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Carmen Balcells, Agent to Latin America’s Literary Lions, Dies at 85

Carmen Balcells, Agent to Latin America’s Literary Lions, Dies at 85

Posted by PanamericanWorld on September 23, 2015

The cause was a heart attack, said Gloria Gutiérrez, an agent at the company Ms. Balcells founded in 1956, the Agencia Literaria Carmen Balcells.

Nicknamed “La Mamá Grande” after a story by Mr. García Márquez, Ms. Balcells rewrote the rules of Spanish-language publishing, negotiating better advances and multibook deals and abandoning a system in which writers would sign open-ended contracts with publishers. But she was also a larger-than-life presence, a confidante and friend who nurtured and encouraged her writers.

“She was much more than an agent or representative of the authors who had the privilege of being with her,” Mr. Vargas Llosa wrote in a tribute to Ms. Balcells in El País on Monday. “She took care of us, she spoiled us, she quarreled with us, she yanked our ears, and she filled us with understanding and kindness in everything we did, not only in our writing.”

Last year, Ms. Balcells signed a letter of intent with the New York literary agent Andrew Wylie to form the Balcells-Wylie agency and bring her writers under joint management. At her death, the merger talks had not concluded, leaving in play not only the future of her agency but also of one of the largest literary estates in the world, that of Mr. García Márquez, who died last year and is estimated to have sold more than 50 million books. In an email, Mr. Wylie called her “a great woman.”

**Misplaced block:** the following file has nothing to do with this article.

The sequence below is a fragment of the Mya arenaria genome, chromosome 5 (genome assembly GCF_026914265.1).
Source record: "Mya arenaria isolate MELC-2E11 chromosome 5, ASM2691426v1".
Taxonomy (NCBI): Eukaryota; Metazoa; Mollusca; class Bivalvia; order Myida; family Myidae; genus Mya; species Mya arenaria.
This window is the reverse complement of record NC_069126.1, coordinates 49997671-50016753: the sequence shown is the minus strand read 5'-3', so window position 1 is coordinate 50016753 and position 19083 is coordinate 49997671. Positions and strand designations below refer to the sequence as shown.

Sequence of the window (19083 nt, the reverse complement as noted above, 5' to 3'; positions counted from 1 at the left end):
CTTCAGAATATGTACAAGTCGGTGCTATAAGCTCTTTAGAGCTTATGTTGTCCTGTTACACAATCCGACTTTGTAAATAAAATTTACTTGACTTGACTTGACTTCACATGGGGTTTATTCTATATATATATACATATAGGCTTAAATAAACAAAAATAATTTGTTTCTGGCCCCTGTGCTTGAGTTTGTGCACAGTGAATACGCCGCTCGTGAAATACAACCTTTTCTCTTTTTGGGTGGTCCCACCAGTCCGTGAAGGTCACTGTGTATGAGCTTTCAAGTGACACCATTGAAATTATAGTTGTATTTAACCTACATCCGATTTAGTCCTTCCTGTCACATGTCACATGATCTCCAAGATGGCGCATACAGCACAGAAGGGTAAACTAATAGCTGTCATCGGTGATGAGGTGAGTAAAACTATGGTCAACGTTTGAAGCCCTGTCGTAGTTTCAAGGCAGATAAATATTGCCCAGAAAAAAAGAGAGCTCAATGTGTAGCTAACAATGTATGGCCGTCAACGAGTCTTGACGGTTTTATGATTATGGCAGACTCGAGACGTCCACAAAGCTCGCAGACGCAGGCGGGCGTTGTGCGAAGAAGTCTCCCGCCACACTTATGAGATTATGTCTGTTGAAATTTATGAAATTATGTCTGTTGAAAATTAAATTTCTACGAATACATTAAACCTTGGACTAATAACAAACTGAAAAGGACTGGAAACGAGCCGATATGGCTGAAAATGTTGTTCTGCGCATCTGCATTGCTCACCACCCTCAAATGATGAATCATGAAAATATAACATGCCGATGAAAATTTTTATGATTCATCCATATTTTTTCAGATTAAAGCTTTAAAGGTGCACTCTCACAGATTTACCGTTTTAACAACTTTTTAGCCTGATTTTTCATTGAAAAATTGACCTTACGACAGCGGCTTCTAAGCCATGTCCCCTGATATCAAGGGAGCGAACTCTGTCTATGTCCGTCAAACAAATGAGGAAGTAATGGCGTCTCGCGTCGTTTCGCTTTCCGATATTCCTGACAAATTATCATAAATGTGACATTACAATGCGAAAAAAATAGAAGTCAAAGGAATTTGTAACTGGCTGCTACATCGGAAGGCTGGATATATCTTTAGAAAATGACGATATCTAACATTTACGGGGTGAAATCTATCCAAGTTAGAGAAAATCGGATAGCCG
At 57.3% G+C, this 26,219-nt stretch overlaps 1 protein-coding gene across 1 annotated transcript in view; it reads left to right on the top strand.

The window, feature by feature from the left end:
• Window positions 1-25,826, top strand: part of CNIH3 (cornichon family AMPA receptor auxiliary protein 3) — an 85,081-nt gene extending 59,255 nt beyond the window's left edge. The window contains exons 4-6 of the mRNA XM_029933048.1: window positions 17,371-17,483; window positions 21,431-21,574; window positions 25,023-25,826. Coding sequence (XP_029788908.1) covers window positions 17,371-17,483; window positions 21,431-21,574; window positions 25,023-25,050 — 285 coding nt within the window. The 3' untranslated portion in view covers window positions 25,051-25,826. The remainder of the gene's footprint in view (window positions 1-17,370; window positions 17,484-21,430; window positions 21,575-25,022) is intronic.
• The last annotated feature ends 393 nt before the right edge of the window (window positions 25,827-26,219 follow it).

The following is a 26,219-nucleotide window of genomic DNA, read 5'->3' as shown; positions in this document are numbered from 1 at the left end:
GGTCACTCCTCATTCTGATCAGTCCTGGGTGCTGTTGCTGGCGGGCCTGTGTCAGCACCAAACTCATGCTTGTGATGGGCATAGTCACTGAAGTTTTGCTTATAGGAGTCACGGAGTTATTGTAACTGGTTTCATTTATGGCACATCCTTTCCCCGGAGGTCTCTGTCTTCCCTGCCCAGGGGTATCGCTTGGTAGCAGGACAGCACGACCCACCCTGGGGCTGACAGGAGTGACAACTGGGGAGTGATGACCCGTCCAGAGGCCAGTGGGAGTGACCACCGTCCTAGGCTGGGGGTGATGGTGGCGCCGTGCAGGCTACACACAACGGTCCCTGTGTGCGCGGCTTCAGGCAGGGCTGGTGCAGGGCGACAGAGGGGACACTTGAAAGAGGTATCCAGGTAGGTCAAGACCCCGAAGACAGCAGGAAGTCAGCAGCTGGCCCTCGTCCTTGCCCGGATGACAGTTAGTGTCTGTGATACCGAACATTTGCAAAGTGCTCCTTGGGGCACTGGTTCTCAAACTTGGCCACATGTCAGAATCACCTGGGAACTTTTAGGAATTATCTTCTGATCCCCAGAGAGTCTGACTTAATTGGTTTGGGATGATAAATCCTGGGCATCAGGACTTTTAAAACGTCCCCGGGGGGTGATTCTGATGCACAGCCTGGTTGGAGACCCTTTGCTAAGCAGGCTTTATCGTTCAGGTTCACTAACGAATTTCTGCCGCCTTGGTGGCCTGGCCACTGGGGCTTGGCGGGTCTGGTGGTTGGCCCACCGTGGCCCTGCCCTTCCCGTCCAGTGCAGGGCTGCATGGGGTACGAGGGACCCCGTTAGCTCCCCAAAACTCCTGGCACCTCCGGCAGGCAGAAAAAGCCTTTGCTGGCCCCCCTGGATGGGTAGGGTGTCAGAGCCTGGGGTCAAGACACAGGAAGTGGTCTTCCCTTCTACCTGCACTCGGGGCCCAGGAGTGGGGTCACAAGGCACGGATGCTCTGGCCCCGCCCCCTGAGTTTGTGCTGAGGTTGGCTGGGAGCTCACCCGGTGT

Ms. Balcells’ agency also represents some 300 other writers, including Isabel Allende, Javier Cercas and the estates of Carlos Fuentes, Clarice Lispector and Pablo Neruda.

Ms. Balcells was born on Aug. 9, 1930, into a family of landowners in Santa Fe de Segarra, a small village in Catalonia. She studied business but never graduated from university. In a lengthy, multilingual interview in 2014 in her spacious Barcelona apartment, where both her charm and her fierceness were on full display, she said she had studied in Italy for a year, supporting herself by selling fake pearls.

Carmen Balcells, literary agent, at her home in Barcelona. She and Andrew Wylie have agreed to create a joint venture.After Years of Solitude, Spanish Literary Champion Takes PartnerJUNE 19, 2014

She remembered growing up under the dictator Francisco Franco, when a woman could not open a bank account without the signature of her father or husband. “I wanted to be independent, autonomous at a time when a woman without a rigorous education, without a powerful family, couldn’t choose what to do on her own,” she said.

Ms. Balcells married Luis Palomares, who died in 2010. She is survived by a son, Lluís Miquel Palomares; a daughter-in-law; two brothers; and three granddaughters.

Ms. Balcells said that besides having a family, her only dream was to open a literary agency with an author like “Gabo,” as Mr. García Márquez was known. The two met in 1965, and she sold the United States rights to his novel “One Hundred Years of Solitude,” published in 1967. It quickly sold one million copies.

In the boom years of Latin American literature in the 1960s and ’70s, amid political turmoil, she brought Mr. García Márquez, a Colombian, and Mr. Vargas Llosa, a Peruvian, to Barcelona and set them up in apartments.

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